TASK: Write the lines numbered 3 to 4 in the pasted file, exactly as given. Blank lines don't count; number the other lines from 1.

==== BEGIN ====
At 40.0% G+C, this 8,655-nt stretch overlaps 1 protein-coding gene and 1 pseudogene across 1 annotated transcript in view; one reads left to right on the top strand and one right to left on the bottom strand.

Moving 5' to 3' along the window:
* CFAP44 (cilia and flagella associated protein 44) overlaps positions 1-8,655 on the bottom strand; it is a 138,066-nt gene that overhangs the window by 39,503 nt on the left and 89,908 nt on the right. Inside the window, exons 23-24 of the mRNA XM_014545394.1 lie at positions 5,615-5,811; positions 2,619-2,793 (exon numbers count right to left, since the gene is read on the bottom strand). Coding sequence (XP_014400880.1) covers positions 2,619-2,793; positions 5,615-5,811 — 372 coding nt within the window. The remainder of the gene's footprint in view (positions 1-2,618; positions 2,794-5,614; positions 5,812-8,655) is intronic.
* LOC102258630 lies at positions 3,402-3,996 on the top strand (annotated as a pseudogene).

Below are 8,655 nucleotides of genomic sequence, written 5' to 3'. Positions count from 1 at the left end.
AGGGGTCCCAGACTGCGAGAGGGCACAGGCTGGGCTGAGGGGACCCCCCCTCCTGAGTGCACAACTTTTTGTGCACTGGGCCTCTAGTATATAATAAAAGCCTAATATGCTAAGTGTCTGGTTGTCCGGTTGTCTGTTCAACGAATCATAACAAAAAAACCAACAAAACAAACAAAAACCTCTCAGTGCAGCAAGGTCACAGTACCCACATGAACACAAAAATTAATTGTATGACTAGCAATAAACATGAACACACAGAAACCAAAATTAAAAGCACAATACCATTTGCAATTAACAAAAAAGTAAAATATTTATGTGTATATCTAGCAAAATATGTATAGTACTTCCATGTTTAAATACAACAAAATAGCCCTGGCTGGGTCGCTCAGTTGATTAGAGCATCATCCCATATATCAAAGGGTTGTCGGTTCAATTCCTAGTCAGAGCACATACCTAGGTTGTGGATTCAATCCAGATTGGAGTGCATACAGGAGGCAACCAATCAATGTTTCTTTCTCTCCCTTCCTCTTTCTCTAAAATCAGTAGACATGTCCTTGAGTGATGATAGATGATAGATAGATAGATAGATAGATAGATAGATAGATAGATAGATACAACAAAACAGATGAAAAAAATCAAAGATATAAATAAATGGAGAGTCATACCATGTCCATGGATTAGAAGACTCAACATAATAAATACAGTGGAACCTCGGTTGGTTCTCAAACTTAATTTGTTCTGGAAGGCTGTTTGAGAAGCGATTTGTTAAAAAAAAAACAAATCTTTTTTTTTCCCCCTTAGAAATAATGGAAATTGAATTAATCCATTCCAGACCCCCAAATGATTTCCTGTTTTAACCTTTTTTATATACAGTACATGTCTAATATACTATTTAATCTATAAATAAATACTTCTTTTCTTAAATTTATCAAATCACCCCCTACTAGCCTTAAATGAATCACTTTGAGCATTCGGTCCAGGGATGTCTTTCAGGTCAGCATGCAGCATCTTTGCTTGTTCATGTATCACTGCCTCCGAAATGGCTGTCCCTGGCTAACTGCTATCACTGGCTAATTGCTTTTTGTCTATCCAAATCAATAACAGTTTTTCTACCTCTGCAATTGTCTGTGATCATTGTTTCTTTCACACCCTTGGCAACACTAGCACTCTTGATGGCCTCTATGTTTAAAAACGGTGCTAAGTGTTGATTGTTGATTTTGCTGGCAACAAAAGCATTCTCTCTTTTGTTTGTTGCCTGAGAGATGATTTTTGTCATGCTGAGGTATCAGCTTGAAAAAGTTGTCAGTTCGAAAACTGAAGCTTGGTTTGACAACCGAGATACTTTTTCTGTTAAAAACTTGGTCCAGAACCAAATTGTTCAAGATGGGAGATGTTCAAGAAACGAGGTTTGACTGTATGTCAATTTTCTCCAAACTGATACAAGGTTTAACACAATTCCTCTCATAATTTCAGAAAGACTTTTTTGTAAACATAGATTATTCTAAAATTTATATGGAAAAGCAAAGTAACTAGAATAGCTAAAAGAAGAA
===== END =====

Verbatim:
* CFAP44 (cilia and flagella associated protein 44) overlaps positions 1-8,655 on the bottom strand; it is a 138,066-nt gene that overhangs the window by 39,503 nt on the left and 89,908 nt on the right. Inside the window, exons 23-24 of the mRNA XM_014545394.1 lie at positions 5,615-5,811; positions 2,619-2,793 (exon numbers count right to left, since the gene is read on the bottom strand). Coding sequence (XP_014400880.1) covers positions 2,619-2,793; positions 5,615-5,811 — 372 coding nt within the window. The remainder of the gene's footprint in view (positions 1-2,618; positions 2,794-5,614; positions 5,812-8,655) is intronic.
* LOC102258630 lies at positions 3,402-3,996 on the top strand (annotated as a pseudogene).